Anna "Nan" (1889-1972) grew up in Towanda and in 1931 married a Dushore man, Martin Dempsey (1892-1971). Note: The Dempseys also married into the McDonald line descended from Patrick McDonald and Catherine Burns (see Settlers page #8) and also married with the Kelly. s who in turn were married to the Sweeneys (see Settlers page #1). According to Aunt May Moriarity, my aunt Nan was closest to the McDonald side of the family. Strangely, I never met any of them until I started doing family research around 1982. As many times as my father and I went to Towanda, he never went to Sullivan County with me nor spoke of the family and, for reasons I don't understand, I never inquired. Martin suffered from asthma after being gassed in WW 1 as a member of the 166 Transportation Corps during WW I. He lived near SS. Peter and Paul RC Church and announced the start of masses by ringing the church bell.
At the end of his life my grandfather, John Laughlin, lived with his daughter Nan. She got him to sign a Codicil to his will siphoning what little money was to go to my brother and me to the care of her retarded son Tony. When my father and his brother Jim discovered this, they cut off all contact with her. As I was only 10 then, my contact with a wonderful aunt and uncle also ended. They had one child:
John Anthony "Tony" (1934-) was born in Towanda. He was severely retarded but loved by all who knew him, especially the fire department and the movie house staff. After his parents died, it was believed he went to an institution
James Bernard (1891-1974) married a Wysox woman, Helen Suzanna Ross (1898-1974), daughter of Charles and Ida Jane Vosburg, on 24 Apr 1930 at SS. Peter and Paul RC Church. He later retired as a Bailiff at the Bradford County Courthouse, Towanda. Jim returned from World War1 to engage in highway construction in New England, New York and Maryland. About 1925 he and another vet Bernard Kirwan (-1965) teamed up to start the Kirwan and Laughlin trucking business. For a while my father Bob Laughlin drove trucks for them. Jim was also the Courthouse Custodian until he retired in 1955. Jim lived his entire life in Bradford County, and knew everyone. On Saturdays he and others would engage in chicken fights near the Wysox farm his father had sold to Jim Perry. Uncle Jim Laughlin had a warm and gracious personality that earned him many lifelong friends. Such warmth did not pass between him and his father who left his oldest son a single dollar bill, testimony of the distance between the two, thought to be over Jim. s objections to his father. s mistreatment of his mother. Jim and Helen are both buried in Wysox. They had a daughter:
Patricia Ann (1932-) was born and lives in Towanda. In 1950 she married Thomas Kennedy Michael McGovern (1915-1999) who retired as a machinist with GTE. They had one child:
Michael James (1952-) was born in Towanda. He is an attorney who, in 1990, married another lawyer, Debra Lynn Homan(1955-). She was born in Kane, PA and they live in Harrisburg, PA.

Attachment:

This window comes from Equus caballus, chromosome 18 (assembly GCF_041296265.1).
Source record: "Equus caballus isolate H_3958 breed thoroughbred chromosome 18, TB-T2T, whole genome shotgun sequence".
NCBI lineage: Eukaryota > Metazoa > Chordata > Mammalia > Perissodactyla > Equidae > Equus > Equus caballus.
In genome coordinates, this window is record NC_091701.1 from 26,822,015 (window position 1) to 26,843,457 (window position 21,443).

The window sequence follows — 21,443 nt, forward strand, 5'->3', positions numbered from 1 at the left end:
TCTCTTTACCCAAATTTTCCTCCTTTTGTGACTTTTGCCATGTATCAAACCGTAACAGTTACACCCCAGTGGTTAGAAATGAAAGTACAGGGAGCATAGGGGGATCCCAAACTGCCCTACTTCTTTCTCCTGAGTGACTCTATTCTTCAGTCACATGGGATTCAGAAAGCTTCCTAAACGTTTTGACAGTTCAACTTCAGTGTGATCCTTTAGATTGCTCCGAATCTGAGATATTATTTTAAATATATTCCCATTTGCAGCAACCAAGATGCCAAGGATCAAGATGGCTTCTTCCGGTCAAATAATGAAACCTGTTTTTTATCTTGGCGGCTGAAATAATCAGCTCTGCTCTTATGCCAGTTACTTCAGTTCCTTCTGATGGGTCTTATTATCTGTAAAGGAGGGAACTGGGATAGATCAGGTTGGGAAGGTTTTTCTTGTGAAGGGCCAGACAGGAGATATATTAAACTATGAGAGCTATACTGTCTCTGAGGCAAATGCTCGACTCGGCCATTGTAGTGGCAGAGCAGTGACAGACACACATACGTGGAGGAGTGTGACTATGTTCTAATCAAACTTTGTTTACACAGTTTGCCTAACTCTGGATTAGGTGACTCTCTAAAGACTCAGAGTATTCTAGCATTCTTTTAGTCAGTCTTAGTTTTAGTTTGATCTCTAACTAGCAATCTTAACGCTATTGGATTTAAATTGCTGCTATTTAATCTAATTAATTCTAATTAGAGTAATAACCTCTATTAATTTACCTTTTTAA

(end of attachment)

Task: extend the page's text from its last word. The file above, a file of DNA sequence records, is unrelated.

John Francis "Lunk" (1895-1921) grew up in Towanda and attended St. Agnes RC School. Before enlisting in the Army, he delivered groceries for his dad. Soon after returning from the war in Europe, serving in the 120 Tank Corps, 19th Grand Division, he drowned in the Susquehanna River. The Monday, July 11, 1921 issue of the Daily Review recorded that John drowned yesterday at age 24 [sic] in what was thought to be a sinkhole while swimming across the Susquehanna River with two friends. He never married. John is buried at SS. Peter and Paul RC Cemetery in North Towanda.
Mary Eleanor (1897-1965) was married three times: Harry Wilkes (1895-) a Lineman from Mauch Chunk, PA in 1927; Frank White around 1934; and lastly to a farmer from Wyalusing named Brown, who died within weeks of their marriage. At the end of her life she was engaged to man nicknamed "Sully." She had no children of her own but was a wonderful caring and fun aunt with a special dedication to her retarded nephew Tony. Her passion for Bingo was unparalleled and 100-mile rounds trips to a Friday night game were common. Prior to and during WWII she worked for the Towanda Silk Mill, which among other things made material for parachutes in WW 2. Eleanor died of a heart attack and is buried at SS. Peter and Paul RC Cemetery.
Joseph Thomas "Sharky" (1900-1944) was born in Towanda and married Ethel C. around 1920 and moved to Philadelphia. She is thought to have worked there as a telephone operator. He was a Barge Tender and died when he fell into the Deleware River and drowned. His body was taken to Hahnemann Hospital where he was pronounced dead. At the time of his death, he lived on 1806 Roslyn Street, Philadelphia. It is not known if he had any children. How ironic that two brothers with nicknames of fish should drown. He is buried at SS. Peter and Paul Cemetery, North Towanda.
Robert Donald "Big Bob" (1902-1969), my father, was born at 100 Western Ave, Towanda. His nickname, "Big Bob," referred to his large beer belly, which he said was worth a million dollars and losing weight would be like throwing his fortune away. Around 1920 he married Eva Brennan (c.1900-1921) daughter of William E. Brennan and Evelyn Gale of South 4th and Elizabeth Streets, Towanda. Eva died of complications following childbirth and is buried at the Oak Hill Cemetery. She was survived by her husband, two sons, parents, three sisters and two brothers: Mrs. Robert Chamberlain of Wysox, Mrs. Ray Beardsley of Athens, William of Towanda and Robert and Omenta at home. She and Bob had a son: